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1 July 2001 Tuberculous Lesions in Free-Ranging White-Tailed Deer in Michigan
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Abstract

Descriptions of the anatomical distribution of Mycobacterium bovis gross lesions in large samples of white-tailed deer (Odocoileus virginianus) are lacking in the scientific literature. This report describes the distribution of gross lesions in the 58 white-tailed deer that cultured positive for M. bovis among the 19,500 submitted for tuberculosis testing in Michigan (USA) in 1999. For the vast majority (19,348) of those tested, only the head was submitted; for others, only extracranial tissues (33) or both the head and extracranial tissues (119) were available. Among those deer that cultured positive, cranial gross lesions were noted most frequently in the medial retropharyngeal lymph nodes, although solitary, unilateral parotid lymph node lesions also were found. Extracranial lesions occurred most commonly in the thorax. The distribution of lesions largely agreed with the few existing case reports of the M. bovis in white-tailed deer, although gross lesions were also found in sites apparently not previously reported in this species (liver, spleen, rumen, mammary gland). Some practical issues that may assist future surveillance and public education efforts are also discussed.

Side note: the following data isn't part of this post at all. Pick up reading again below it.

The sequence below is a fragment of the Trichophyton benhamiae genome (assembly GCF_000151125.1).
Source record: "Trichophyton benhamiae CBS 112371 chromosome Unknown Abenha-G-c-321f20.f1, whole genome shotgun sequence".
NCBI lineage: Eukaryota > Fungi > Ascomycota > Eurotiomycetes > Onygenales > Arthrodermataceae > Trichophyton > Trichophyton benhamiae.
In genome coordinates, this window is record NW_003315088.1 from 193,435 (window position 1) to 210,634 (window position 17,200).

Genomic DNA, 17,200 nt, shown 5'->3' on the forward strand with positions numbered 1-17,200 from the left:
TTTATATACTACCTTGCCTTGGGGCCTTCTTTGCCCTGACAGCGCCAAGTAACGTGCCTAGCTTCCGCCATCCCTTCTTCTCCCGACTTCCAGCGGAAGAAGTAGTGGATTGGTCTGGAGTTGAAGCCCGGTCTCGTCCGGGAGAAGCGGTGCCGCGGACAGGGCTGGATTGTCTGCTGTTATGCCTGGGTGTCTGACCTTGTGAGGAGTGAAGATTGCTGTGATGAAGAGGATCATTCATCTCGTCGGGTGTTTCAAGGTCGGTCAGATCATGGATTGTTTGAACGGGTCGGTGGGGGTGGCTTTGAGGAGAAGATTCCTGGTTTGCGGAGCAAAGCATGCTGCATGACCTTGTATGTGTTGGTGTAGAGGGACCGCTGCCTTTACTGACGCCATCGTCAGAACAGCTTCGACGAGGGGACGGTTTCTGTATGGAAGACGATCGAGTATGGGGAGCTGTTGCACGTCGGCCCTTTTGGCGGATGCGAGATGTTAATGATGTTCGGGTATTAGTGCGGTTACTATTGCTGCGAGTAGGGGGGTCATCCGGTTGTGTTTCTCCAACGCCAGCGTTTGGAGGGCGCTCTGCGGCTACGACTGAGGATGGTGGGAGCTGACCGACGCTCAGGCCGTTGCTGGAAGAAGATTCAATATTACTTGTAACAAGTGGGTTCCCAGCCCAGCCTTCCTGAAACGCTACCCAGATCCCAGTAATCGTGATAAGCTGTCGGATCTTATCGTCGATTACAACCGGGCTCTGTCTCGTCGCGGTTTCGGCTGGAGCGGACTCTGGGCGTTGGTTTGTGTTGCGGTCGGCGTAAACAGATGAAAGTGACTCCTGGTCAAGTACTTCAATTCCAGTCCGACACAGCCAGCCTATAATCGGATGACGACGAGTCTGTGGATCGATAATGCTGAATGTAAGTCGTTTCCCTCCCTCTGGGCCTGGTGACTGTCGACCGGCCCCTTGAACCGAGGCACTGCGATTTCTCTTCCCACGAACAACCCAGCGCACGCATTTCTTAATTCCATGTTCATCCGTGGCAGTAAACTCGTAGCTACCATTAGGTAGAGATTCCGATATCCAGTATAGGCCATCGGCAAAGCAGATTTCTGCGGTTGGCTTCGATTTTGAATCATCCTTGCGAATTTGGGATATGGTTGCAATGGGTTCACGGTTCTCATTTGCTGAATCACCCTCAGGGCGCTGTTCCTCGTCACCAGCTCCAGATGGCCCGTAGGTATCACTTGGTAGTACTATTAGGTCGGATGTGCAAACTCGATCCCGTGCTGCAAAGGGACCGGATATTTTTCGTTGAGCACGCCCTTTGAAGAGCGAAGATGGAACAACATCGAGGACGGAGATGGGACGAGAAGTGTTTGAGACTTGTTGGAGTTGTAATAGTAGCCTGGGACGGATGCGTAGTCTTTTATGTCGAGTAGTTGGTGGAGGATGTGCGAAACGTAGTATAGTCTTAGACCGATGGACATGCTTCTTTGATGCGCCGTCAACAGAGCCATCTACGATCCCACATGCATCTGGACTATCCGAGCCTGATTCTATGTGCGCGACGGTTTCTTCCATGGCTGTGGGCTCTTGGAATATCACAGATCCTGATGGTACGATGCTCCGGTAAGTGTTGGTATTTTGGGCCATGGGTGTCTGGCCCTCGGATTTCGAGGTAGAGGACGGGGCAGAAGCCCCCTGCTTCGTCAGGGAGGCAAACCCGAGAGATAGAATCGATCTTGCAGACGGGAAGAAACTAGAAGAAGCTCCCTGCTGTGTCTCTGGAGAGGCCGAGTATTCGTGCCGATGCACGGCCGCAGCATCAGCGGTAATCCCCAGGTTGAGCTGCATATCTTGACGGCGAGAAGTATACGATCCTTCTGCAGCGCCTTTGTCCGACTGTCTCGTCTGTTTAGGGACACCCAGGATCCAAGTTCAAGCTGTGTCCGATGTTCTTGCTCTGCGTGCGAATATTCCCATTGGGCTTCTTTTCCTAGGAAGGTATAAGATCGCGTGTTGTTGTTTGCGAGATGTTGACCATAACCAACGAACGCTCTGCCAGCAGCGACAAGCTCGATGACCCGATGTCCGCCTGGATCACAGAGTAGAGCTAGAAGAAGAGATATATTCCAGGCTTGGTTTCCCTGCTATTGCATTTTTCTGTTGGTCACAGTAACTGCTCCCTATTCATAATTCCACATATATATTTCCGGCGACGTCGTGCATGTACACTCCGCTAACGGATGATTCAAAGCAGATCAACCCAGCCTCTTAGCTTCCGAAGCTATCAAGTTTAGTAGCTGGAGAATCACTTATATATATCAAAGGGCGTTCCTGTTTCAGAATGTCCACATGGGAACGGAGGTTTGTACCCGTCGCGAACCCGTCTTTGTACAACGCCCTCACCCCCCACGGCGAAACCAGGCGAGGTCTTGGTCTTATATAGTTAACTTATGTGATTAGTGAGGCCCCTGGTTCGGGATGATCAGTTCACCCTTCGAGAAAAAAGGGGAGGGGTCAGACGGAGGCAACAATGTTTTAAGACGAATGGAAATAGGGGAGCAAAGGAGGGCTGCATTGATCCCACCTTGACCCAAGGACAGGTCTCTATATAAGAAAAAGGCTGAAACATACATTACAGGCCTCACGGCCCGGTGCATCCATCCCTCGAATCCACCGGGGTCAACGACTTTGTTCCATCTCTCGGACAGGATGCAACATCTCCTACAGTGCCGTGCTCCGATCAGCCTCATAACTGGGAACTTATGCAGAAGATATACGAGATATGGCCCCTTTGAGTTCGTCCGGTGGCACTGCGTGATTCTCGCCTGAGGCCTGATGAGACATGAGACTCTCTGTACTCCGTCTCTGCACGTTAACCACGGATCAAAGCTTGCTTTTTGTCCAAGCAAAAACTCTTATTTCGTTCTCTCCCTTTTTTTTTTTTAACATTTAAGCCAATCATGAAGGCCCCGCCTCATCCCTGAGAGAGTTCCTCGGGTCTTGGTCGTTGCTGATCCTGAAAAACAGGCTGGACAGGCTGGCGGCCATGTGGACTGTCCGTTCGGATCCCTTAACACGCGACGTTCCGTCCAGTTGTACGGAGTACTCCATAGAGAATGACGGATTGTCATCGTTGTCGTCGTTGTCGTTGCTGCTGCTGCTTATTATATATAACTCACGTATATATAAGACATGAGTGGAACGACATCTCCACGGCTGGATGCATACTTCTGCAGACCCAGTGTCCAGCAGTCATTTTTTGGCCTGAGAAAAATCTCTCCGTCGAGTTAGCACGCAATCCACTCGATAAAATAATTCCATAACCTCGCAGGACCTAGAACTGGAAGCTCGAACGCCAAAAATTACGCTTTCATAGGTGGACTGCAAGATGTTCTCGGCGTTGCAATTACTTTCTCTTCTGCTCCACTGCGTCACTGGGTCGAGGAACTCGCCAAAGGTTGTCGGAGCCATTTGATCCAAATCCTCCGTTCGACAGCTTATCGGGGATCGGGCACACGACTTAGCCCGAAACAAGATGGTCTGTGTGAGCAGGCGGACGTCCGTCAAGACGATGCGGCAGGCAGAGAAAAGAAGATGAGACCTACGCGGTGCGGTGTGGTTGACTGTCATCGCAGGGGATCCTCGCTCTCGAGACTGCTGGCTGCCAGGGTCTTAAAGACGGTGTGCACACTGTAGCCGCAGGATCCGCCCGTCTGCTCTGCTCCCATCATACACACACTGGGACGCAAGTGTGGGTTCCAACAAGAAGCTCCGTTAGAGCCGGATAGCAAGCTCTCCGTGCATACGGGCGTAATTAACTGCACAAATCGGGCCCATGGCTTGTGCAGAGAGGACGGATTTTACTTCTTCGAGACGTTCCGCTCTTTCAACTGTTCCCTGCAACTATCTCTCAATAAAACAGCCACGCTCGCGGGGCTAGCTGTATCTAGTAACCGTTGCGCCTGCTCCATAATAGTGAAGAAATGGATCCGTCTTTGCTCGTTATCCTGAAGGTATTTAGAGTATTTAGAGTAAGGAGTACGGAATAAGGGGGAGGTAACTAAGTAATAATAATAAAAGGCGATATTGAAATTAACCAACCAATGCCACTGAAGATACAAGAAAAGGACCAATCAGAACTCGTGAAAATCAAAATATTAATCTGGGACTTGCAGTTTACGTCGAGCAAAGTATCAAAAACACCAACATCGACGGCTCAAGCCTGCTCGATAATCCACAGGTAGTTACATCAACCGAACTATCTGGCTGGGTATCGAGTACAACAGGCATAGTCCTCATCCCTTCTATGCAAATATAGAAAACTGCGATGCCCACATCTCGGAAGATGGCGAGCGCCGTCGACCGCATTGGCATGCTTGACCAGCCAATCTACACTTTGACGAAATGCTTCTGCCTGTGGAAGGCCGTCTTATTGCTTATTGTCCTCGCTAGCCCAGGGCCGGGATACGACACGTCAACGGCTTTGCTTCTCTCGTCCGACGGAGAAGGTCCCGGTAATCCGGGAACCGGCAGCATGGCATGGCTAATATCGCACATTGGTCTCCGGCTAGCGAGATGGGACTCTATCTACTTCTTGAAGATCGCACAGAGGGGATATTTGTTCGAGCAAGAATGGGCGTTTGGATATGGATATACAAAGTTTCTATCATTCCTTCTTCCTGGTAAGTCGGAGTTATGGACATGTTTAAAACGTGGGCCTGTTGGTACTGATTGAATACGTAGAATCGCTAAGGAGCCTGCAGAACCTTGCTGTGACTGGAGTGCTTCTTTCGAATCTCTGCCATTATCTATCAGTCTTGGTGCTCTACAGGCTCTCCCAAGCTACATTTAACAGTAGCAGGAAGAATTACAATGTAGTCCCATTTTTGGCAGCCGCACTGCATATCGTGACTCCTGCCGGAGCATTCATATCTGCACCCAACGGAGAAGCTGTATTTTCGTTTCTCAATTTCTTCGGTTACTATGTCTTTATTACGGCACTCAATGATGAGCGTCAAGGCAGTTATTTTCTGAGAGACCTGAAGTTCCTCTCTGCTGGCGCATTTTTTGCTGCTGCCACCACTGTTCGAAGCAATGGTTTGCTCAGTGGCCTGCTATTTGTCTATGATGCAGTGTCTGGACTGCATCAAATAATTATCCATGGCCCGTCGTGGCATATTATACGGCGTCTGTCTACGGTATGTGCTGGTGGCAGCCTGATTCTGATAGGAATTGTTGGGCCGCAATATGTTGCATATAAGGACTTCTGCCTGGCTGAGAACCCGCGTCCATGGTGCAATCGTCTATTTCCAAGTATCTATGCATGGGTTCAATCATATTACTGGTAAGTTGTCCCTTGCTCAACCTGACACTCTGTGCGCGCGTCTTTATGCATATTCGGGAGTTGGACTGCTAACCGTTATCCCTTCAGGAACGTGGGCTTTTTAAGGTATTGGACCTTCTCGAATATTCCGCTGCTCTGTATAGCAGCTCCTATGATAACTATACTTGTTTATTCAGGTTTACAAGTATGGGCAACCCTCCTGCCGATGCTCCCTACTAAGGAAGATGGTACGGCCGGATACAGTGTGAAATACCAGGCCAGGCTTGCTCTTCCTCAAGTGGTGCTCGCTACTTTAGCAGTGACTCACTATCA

O'Brien, Fitzgerald, Lyon, Butler, Fierke, Clarke, Schmitt, Cooley, and Berry: Tuberculous Lesions in Free-Ranging White-Tailed Deer in Michigan
Daniel J. O'Brien, Scott D. Fitzgerald, Timothy J. Lyon, Kelly L. Butler, Jean S. Fierke, Kathy R. Clarke, Stephen M. Schmitt, Thomas M. Cooley, and Dale E. Berry "Tuberculous Lesions in Free-Ranging White-Tailed Deer in Michigan," Journal of Wildlife Diseases 37(3), 608-613, (1 July 2001). https://doi.org/10.7589/0090-3558-37.3.608
Received: 23 May 2000; Published: 1 July 2001
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